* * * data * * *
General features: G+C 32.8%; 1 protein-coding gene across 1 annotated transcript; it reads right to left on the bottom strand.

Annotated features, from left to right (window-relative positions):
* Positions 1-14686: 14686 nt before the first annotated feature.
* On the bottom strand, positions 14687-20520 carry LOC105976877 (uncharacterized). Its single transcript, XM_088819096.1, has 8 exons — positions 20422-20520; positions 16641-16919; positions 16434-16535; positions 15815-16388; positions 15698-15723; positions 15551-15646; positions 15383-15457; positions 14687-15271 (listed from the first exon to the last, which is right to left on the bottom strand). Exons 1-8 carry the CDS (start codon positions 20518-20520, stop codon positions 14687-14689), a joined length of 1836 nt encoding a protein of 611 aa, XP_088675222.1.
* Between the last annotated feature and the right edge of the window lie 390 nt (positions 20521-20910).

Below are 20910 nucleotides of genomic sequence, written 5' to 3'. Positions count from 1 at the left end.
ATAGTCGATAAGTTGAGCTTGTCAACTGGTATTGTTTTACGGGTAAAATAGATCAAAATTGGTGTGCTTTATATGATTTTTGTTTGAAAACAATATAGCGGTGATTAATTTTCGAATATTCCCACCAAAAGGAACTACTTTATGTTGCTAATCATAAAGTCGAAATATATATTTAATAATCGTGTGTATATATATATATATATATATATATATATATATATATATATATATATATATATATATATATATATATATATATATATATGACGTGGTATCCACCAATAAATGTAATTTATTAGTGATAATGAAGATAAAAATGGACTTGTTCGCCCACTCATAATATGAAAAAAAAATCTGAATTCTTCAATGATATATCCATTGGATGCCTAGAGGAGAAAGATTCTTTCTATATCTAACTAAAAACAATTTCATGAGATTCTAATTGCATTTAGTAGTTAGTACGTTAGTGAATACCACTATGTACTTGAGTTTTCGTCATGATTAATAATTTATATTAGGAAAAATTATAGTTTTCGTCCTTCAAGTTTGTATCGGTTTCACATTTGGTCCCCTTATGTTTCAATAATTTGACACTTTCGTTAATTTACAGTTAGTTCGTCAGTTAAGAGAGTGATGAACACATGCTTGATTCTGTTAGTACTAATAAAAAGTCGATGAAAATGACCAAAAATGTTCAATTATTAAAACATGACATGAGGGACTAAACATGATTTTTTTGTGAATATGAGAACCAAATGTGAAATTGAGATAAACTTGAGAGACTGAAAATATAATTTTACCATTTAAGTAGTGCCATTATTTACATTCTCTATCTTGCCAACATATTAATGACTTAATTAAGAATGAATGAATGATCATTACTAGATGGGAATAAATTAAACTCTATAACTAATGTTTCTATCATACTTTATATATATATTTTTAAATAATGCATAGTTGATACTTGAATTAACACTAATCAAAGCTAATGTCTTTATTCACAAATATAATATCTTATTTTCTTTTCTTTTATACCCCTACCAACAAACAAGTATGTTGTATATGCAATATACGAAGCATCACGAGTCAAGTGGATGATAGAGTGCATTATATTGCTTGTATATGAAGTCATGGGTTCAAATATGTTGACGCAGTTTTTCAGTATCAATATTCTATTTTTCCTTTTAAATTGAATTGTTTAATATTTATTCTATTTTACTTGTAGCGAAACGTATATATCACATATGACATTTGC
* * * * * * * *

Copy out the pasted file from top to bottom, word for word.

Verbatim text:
General features: G+C 32.8%; 1 protein-coding gene across 1 annotated transcript; it reads right to left on the bottom strand.

Annotated features, from left to right (window-relative positions):
* Positions 1-14686: 14686 nt before the first annotated feature.
* On the bottom strand, positions 14687-20520 carry LOC105976877 (uncharacterized). Its single transcript, XM_088819096.1, has 8 exons — positions 20422-20520; positions 16641-16919; positions 16434-16535; positions 15815-16388; positions 15698-15723; positions 15551-15646; positions 15383-15457; positions 14687-15271 (listed from the first exon to the last, which is right to left on the bottom strand). Exons 1-8 carry the CDS (start codon positions 20518-20520, stop codon positions 14687-14689), a joined length of 1836 nt encoding a protein of 611 aa, XP_088675222.1.
* Between the last annotated feature and the right edge of the window lie 390 nt (positions 20521-20910).

Below are 20910 nucleotides of genomic sequence, written 5' to 3'. Positions count from 1 at the left end.
ATAGTCGATAAGTTGAGCTTGTCAACTGGTATTGTTTTACGGGTAAAATAGATCAAAATTGGTGTGCTTTATATGATTTTTGTTTGAAAACAATATAGCGGTGATTAATTTTCGAATATTCCCACCAAAAGGAACTACTTTATGTTGCTAATCATAAAGTCGAAATATATATTTAATAATCGTGTGTATATATATATATATATATATATATATATATATATATATATATATATATATATATATATATATATATATATATATATATGACGTGGTATCCACCAATAAATGTAATTTATTAGTGATAATGAAGATAAAAATGGACTTGTTCGCCCACTCATAATATGAAAAAAAAATCTGAATTCTTCAATGATATATCCATTGGATGCCTAGAGGAGAAAGATTCTTTCTATATCTAACTAAAAACAATTTCATGAGATTCTAATTGCATTTAGTAGTTAGTACGTTAGTGAATACCACTATGTACTTGAGTTTTCGTCATGATTAATAATTTATATTAGGAAAAATTATAGTTTTCGTCCTTCAAGTTTGTATCGGTTTCACATTTGGTCCCCTTATGTTTCAATAATTTGACACTTTCGTTAATTTACAGTTAGTTCGTCAGTTAAGAGAGTGATGAACACATGCTTGATTCTGTTAGTACTAATAAAAAGTCGATGAAAATGACCAAAAATGTTCAATTATTAAAACATGACATGAGGGACTAAACATGATTTTTTTGTGAATATGAGAACCAAATGTGAAATTGAGATAAACTTGAGAGACTGAAAATATAATTTTACCATTTAAGTAGTGCCATTATTTACATTCTCTATCTTGCCAACATATTAATGACTTAATTAAGAATGAATGAATGATCATTACTAGATGGGAATAAATTAAACTCTATAACTAATGTTTCTATCATACTTTATATATATATTTTTAAATAATGCATAGTTGATACTTGAATTAACACTAATCAAAGCTAATGTCTTTATTCACAAATATAATATCTTATTTTCTTTTCTTTTATACCCCTACCAACAAACAAGTATGTTGTATATGCAATATACGAAGCATCACGAGTCAAGTGGATGATAGAGTGCATTATATTGCTTGTATATGAAGTCATGGGTTCAAATATGTTGACGCAGTTTTTCAGTATCAATATTCTATTTTTCCTTTTAAATTGAATTGTTTAATATTTATTCTATTTTACTTGTAGCGAAACGTATATATCACATATGACATTTGC